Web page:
Friday, December 2, 2016

DIY Playsilks

How to make your own playsilks!

Since my kids were very little, playsilks (classic Waldorf toys) have been a big hit. They’ve functioned as everything from superhero capes, to playscapes and tent building supplies. I love that they are open ended, made from natural materials and that they encourage children use their imaginations. One year we even made them as gifts for all of our friends!

Playsilks can be purchased ready made (Sara’s Silks but they are usually pretty pricey. Luckily, they are super easy to make on your own! There are many methods and techniques out there for dying playsilks (for example with Kool aid, fabric die and so on).
I’ve tried them all. Here is what works the best!

I have found that the following method produces the longest lasting and most vibrant colors.

Here’s what you’ll need:

White vinegar
Get at least a gallon of it if you plan on making several scarves. I usually keep a few gallons on hand, just so that I don’t run out. It’s cheap and easy to get in the grocery store (look near the distilled water).

Good quality food coloring
I like to use gel color, and in particular this brand:

A medium size pot


Optional: rubber gloves to protect hands from dye

White Habotai Scarves
I like to use a variety of sizes. There are many different sizes available. Here are a few examples:

This website is also a good source for plain silk scarves (you will just have to pay shipping):

Rubber bands (if you want a marbled/ tie-die effect)


Wash your scarves in warm/ hot water. I just toss mine in the washing machine with regular detergent. Or you could wash by hand, but you must wash them. I skipped this step once, and the color didn’t stick nearly as well. You can dry them too, but it’s not necessary.


Heat up a pot of 1/2 parts white vinegar, 1/2 parts water (I usually use about 1 cup of each). Then add a generous amount of food coloring, in the color of your choice. I usually heat mine to boiling (or nearly boiling).

Make the magic happen:

Gently add one of your scarves to the hot mixture. I like to swirl them around with a whisk to ensure uniform color. I usually turn down the heat and let it sit in there for about 5 minutes, stirring occasionally.



Remove your playsilk from the pot and place in the sink. Rub it under cool water, rinsing until the water runs clear (or nearly clear).

Then, to seal in the color even more I like to run my (wet) scarves through the dryer on a hot setting. They should be dry within just a few minutes.


They will come out wrinkled, and perhaps not as “silky” as you’d hoped for. Luckily a quick once-over with a hot iron easily changes this! Sometimes it helps to use the steam setting on your iron.

Play and enjoy!


While solid colored playsilks are a lot of fun and have many uses, you can easily create even more intricate ones with there methods!

For a marbled look, before placing it in the die bath, scrunch up sections of your scarf and secure with rubber bands. I especially like to do this when dying a scarf blue because it produces an effect that resembles clouds and sky.

To get a classic tie-die spiral, first die your scarf one solid light color (I like to use yellow). Then rinse, lay the wet scarf flat and pinch the middle. Holding onto the middle, begin to twist and rotate the fabric until you have a circle/ disk like shape. Secure the disk by wrapping several rubber bands around it. Then place in a darker color dye bath (as described above). I like to use dark blues and or vibrant rich greens. Let it soak for a few minutes, remove from hot water, cut off rubber bands, rinse and dry.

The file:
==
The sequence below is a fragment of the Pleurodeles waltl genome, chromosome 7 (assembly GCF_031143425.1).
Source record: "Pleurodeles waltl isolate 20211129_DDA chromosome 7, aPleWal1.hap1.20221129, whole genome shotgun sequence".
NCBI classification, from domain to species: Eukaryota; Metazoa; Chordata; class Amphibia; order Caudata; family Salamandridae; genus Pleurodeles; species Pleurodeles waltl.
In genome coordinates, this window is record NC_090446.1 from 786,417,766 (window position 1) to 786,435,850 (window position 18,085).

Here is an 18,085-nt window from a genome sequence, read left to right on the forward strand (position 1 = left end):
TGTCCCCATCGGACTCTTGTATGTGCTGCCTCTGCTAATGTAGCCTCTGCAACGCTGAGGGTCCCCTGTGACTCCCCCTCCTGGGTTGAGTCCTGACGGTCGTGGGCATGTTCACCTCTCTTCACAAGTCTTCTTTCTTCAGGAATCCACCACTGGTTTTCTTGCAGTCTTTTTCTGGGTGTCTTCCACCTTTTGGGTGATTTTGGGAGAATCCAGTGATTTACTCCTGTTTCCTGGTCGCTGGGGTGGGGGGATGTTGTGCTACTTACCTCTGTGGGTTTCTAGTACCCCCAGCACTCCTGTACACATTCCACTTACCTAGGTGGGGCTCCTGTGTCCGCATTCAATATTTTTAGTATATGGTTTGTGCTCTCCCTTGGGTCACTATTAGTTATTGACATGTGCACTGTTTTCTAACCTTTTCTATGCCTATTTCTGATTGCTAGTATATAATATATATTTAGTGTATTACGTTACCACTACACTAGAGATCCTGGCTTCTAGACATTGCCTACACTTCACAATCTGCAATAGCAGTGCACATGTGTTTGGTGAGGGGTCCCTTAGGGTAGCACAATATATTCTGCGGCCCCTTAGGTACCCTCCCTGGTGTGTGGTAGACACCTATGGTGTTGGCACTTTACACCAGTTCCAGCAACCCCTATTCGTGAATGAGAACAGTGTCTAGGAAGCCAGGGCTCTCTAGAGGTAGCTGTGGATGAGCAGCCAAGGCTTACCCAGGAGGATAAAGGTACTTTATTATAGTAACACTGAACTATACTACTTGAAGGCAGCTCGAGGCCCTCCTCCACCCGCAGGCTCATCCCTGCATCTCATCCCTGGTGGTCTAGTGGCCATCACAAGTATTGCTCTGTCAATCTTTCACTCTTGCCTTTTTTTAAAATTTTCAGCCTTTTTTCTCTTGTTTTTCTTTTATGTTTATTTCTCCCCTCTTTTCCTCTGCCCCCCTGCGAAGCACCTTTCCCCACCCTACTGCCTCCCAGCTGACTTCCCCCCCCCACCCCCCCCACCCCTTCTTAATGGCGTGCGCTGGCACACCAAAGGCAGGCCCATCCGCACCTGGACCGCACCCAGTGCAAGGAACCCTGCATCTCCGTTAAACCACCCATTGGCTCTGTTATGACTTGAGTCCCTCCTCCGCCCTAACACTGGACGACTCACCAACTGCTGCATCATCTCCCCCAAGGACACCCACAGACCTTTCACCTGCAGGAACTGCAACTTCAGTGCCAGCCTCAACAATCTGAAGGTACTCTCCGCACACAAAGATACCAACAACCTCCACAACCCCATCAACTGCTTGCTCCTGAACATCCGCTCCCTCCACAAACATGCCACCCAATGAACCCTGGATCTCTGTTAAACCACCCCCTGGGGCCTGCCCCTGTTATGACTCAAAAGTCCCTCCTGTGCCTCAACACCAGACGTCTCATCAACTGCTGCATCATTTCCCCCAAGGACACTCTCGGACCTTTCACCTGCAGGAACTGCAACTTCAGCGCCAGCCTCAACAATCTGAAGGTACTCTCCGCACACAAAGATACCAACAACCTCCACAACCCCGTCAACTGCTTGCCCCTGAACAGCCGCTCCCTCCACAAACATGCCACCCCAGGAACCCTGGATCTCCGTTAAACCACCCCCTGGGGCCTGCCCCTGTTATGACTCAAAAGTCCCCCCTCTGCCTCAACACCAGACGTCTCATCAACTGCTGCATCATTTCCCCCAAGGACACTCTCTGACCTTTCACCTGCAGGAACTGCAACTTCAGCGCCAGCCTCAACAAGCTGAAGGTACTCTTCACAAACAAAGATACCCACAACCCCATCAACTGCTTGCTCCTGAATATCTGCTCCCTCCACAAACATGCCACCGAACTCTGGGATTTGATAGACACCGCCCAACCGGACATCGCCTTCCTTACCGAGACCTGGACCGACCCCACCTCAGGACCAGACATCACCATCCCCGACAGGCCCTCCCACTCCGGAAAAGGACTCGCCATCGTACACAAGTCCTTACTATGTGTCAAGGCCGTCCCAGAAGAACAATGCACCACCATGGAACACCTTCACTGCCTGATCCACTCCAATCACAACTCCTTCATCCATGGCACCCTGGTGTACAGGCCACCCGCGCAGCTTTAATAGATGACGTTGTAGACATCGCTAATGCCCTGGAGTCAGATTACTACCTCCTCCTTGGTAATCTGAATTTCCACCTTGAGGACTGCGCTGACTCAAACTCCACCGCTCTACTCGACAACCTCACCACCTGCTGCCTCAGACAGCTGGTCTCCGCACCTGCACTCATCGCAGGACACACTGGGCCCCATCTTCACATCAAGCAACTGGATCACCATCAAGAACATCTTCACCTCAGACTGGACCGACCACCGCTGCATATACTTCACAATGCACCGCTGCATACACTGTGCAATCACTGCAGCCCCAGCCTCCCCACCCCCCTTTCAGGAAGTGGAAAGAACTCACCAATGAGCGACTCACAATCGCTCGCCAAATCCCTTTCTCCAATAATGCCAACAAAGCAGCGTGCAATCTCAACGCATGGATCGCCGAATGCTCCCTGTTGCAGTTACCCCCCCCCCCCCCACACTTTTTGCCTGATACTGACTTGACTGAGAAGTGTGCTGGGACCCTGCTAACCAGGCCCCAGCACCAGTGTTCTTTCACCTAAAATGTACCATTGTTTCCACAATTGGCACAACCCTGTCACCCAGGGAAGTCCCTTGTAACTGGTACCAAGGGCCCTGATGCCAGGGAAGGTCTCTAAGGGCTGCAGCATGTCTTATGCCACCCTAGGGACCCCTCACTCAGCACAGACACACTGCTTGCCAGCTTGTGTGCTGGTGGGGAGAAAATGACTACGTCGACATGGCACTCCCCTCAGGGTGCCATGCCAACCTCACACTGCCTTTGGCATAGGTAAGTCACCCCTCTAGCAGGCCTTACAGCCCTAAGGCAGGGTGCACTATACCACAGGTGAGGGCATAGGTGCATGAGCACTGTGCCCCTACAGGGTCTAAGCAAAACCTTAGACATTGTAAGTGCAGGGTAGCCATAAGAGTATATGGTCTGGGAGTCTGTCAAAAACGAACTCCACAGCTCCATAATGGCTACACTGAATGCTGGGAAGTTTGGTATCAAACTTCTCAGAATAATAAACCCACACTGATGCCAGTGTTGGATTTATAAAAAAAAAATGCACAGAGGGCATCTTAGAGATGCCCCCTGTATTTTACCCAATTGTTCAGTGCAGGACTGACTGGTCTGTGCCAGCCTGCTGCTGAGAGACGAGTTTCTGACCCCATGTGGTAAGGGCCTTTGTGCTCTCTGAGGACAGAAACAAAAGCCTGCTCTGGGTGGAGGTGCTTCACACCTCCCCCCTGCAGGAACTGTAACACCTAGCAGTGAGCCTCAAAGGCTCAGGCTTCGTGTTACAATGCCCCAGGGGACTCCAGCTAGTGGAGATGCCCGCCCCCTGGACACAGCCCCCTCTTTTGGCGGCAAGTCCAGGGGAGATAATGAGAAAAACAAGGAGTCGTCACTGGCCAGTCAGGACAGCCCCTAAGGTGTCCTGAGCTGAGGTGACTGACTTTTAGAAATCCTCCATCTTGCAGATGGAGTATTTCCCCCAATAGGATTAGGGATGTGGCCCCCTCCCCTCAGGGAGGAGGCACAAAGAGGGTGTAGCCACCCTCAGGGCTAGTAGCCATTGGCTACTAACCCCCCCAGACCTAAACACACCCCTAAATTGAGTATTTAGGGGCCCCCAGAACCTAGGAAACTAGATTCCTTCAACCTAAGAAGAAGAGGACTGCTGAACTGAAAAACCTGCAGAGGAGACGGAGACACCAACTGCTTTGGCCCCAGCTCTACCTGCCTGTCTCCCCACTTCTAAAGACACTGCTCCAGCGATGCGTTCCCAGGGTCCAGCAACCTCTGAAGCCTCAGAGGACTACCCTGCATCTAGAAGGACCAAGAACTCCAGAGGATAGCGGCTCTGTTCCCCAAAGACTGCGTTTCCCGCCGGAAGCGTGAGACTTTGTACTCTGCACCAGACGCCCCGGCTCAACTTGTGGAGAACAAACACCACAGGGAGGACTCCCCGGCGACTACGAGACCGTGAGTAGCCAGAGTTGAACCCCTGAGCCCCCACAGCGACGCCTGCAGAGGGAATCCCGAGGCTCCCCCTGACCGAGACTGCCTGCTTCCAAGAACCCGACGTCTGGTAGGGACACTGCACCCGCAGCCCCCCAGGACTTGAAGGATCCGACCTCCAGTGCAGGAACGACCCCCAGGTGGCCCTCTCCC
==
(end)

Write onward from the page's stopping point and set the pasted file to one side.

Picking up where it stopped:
Rainbow (or multicolored) silks seem daunting, but they are actually very doable too.

Starting with red dye (for example), dip just one end of your scarf into the dye bath. let it sit for a while, and then rinse with cool water. Miix up another batch of die bath in the next color you’d like to use, for example orange). Then dip the next section into that color. It’s even okay if the two colors overlap a bit, as this gives it a nice blended look.

Sometimes I like to mix up smaller batches of die for this purpose. I just use mason jars and then lower them into a larger pot of hot water (see pic).

A word of WARNING: Be SURE to turn off the burner on your stove before attempting to dip sections of your scarf into the pot (and leaving other sections out). Chances are that sections of it will drape over the side, and they can catch fire, easily. I speak from experience!


Lastly, the issue paper method can be a neat way for making unique playsilks too. Using this special tissue paper you can get some really neat looks:

Simply lay down some cardboard (or use a surface that you don’t care about getting messy). Then lay down some sheets of this "bleeding" tissue paper. It’s fun to use a variety of colors. Next, lay your scarf on top of the paper and cover the top with more tissue paper. Take care that the colors on top correspond with the colors on the bottom.

Then, using a spray bottle, generously spray the whole thing with white vinegar. Really soak it!

Allow it to sit and dry for at least ten minutes. The rinse under cold water, dry and iron.

Then, create a fun way to store you silks, play and enjoy!

That's all for today, thanks for stopping by!

Linking up to these fun parties:


  1. We still love our silk scarves, and they were one of the first things my daughter asked for after being away for the year! I never imagined all of the things my kids imagine with these!

  2. Your website is really cool and this is a great inspiring article.
    Silk Scarves UK


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